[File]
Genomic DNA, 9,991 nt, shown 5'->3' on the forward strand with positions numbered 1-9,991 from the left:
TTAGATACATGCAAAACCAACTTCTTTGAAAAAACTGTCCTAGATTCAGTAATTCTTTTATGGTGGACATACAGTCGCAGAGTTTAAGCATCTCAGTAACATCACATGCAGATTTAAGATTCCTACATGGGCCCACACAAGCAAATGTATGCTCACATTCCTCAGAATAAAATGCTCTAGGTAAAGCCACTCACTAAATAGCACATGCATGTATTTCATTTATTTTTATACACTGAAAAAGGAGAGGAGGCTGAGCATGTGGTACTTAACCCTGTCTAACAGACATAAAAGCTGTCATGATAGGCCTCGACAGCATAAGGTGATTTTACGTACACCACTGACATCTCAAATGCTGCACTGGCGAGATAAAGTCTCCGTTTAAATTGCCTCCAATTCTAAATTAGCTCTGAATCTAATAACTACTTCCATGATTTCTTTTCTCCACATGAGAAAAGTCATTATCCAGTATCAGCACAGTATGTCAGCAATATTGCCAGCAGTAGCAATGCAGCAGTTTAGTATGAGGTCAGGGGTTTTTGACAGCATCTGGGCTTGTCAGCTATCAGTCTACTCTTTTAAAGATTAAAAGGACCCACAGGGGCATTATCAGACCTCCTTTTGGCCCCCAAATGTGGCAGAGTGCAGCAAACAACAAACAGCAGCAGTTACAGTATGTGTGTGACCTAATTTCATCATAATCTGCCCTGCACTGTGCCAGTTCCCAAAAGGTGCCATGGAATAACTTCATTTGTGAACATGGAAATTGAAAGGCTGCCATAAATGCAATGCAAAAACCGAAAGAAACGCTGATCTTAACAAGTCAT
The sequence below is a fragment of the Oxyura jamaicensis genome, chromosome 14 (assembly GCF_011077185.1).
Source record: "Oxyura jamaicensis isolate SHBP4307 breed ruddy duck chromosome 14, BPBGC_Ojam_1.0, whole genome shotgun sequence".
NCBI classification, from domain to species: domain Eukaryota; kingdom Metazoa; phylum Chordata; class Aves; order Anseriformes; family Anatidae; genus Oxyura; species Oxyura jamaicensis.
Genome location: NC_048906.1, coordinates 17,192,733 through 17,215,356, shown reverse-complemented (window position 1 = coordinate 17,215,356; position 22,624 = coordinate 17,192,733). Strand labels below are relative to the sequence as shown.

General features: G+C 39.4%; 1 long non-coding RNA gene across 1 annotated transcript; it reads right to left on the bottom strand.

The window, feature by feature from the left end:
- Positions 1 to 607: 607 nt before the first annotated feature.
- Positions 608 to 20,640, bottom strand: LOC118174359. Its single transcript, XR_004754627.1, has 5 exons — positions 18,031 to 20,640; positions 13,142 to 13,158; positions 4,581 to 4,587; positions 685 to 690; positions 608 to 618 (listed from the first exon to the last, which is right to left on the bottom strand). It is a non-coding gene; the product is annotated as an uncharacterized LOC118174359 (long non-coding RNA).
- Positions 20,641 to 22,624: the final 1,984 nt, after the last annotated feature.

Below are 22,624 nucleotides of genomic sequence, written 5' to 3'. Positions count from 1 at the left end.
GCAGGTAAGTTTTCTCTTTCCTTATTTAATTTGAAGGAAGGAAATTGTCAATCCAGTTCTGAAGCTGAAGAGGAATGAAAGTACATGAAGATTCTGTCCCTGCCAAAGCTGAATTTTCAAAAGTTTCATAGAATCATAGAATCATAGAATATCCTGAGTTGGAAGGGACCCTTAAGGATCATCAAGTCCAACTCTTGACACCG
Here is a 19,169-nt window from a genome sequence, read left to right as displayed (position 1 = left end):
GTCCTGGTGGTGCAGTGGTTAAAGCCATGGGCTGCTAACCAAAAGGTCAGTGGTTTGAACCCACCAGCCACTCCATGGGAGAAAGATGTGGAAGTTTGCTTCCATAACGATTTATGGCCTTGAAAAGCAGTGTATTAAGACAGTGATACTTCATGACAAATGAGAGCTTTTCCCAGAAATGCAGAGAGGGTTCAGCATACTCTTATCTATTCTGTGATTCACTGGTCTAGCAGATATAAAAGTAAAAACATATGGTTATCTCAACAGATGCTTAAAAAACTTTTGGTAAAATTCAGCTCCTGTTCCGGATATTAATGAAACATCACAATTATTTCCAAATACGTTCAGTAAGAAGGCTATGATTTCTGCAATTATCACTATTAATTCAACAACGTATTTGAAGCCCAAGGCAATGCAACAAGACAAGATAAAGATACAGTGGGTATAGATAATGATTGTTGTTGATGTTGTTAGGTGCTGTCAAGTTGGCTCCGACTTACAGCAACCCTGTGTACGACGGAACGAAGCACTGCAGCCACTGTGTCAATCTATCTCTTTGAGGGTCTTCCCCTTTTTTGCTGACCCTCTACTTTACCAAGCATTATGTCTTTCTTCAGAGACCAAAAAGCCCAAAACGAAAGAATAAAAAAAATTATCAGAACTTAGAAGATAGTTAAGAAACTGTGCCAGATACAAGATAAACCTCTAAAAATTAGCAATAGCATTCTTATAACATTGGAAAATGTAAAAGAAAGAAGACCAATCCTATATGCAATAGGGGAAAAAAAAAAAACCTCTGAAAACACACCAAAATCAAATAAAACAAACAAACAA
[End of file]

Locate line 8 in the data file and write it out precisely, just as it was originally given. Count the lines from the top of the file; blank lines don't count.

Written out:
The window, feature by feature from the left end: